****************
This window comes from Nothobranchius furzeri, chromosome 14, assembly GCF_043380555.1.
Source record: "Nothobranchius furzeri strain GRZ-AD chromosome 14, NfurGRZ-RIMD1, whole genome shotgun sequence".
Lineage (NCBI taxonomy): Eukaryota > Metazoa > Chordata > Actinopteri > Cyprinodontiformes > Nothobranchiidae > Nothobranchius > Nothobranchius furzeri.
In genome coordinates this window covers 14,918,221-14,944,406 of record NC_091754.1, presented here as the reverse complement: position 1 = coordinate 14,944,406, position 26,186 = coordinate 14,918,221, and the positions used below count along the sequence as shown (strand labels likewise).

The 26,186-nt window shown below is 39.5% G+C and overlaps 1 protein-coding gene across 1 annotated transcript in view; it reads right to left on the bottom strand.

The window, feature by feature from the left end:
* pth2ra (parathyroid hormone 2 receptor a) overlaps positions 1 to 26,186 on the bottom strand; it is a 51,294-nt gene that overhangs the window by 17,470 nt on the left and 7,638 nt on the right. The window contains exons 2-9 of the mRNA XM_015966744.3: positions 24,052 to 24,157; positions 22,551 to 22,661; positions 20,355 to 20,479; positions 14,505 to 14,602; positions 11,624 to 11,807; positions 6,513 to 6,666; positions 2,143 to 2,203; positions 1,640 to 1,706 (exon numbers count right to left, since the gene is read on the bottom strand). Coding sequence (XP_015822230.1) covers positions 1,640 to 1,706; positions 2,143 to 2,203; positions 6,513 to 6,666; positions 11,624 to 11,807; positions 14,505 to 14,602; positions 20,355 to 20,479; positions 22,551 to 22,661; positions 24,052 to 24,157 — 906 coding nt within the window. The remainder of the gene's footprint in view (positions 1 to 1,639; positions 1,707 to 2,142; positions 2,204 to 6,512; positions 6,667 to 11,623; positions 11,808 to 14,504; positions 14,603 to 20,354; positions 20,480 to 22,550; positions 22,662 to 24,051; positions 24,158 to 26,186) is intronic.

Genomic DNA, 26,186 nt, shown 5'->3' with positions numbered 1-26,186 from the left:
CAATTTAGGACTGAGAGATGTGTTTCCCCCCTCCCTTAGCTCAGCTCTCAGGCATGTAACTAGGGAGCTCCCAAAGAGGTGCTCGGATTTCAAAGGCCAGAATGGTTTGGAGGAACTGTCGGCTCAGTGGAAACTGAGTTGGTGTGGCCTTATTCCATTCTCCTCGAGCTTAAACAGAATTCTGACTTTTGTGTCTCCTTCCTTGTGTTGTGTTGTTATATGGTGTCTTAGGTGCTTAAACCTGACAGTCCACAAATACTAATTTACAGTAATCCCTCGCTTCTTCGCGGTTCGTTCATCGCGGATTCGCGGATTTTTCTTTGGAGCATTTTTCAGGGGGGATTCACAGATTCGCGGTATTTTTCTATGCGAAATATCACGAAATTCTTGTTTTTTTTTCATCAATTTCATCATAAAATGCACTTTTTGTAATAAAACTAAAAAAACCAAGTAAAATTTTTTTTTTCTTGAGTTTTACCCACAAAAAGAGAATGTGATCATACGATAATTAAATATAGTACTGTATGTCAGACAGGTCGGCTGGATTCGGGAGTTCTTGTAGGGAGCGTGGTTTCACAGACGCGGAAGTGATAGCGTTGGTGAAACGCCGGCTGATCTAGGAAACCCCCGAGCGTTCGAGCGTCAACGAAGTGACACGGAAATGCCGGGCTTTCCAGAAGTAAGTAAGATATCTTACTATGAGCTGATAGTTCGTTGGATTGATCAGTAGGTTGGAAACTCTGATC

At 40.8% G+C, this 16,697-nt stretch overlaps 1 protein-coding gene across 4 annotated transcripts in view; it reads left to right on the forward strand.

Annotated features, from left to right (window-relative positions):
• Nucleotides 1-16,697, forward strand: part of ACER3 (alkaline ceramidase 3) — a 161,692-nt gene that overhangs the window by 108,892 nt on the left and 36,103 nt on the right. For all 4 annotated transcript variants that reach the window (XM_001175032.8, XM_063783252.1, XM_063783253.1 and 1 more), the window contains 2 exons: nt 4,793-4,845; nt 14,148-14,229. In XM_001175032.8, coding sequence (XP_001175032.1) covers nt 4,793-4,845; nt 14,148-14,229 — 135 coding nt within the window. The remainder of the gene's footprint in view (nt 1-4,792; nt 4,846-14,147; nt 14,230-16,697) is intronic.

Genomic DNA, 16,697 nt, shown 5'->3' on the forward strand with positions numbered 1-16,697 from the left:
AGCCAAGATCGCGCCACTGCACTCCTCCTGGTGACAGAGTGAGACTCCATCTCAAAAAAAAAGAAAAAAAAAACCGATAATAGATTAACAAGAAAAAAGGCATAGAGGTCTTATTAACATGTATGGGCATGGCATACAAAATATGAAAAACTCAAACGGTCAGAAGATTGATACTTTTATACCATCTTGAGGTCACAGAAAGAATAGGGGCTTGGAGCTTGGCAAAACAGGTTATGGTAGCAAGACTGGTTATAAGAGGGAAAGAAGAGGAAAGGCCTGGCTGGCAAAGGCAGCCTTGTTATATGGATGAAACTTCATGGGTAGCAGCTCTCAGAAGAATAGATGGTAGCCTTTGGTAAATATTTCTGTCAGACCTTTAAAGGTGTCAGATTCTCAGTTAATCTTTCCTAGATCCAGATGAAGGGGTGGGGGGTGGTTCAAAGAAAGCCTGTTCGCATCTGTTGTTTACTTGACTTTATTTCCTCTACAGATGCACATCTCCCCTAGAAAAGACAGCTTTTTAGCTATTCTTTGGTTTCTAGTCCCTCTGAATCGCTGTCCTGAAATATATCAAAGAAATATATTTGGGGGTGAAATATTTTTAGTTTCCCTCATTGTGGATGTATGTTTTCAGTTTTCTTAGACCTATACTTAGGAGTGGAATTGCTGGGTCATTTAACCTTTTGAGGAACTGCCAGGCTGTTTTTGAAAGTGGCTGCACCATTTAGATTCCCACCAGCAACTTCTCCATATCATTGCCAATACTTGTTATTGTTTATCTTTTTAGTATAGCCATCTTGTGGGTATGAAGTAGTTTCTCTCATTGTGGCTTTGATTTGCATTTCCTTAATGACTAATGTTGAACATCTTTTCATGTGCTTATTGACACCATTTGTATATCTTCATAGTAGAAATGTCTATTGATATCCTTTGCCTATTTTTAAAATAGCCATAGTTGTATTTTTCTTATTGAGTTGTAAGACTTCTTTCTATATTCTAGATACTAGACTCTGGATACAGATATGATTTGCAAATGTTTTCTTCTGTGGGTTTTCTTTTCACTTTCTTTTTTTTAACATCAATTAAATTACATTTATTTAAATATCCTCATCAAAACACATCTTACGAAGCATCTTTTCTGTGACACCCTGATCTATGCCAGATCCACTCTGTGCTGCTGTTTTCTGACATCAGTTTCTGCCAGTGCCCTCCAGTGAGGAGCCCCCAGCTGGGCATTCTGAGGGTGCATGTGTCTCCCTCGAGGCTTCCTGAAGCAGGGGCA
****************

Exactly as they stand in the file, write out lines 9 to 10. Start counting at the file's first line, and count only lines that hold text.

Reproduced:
CAATTTAGGACTGAGAGATGTGTTTCCCCCCTCCCTTAGCTCAGCTCTCAGGCATGTAACTAGGGAGCTCCCAAAGAGGTGCTCGGATTTCAAAGGCCAGAATGGTTTGGAGGAACTGTCGGCTCAGTGGAAACTGAGTTGGTGTGGCCTTATTCCATTCTCCTCGAGCTTAAACAGAATTCTGACTTTTGTGTCTCCTTCCTTGTGTTGTGTTGTTATATGGTGTCTTAGGTGCTTAAACCTGACAGTCCACAAATACTAATTTACAGTAATCCCTCGCTTCTTCGCGGTTCGTTCATCGCGGATTCGCGGATTTTTCTTTGGAGCATTTTTCAGGGGGGATTCACAGATTCGCGGTATTTTTCTATGCGAAATATCACGAAATTCTTGTTTTTTTTTCATCAATTTCATCATAAAATGCACTTTTTGTAATAAAACTAAAAAAACCAAGTAAAATTTTTTTTTTCTTGAGTTTTACCCACAAAAAGAGAATGTGATCATACGATAATTAAATATAGTACTGTATGTCAGACAGGTCGGCTGGATTCGGGAGTTCTTGTAGGGAGCGTGGTTTCACAGACGCGGAAGTGATAGCGTTGGTGAAACGCCGGCTGATCTAGGAAACCCCCGAGCGTTCGAGCGTCAACGAAGTGACACGGAAATGCCGGGCTTTCCAGAAGTAAGTAAGATATCTTACTATGAGCTGATAGTTCGTTGGATTGATCAGTAGGTTGGAAACTCTGATC

At 40.8% G+C, this 16,697-nt stretch overlaps 1 protein-coding gene across 4 annotated transcripts in view; it reads left to right on the forward strand.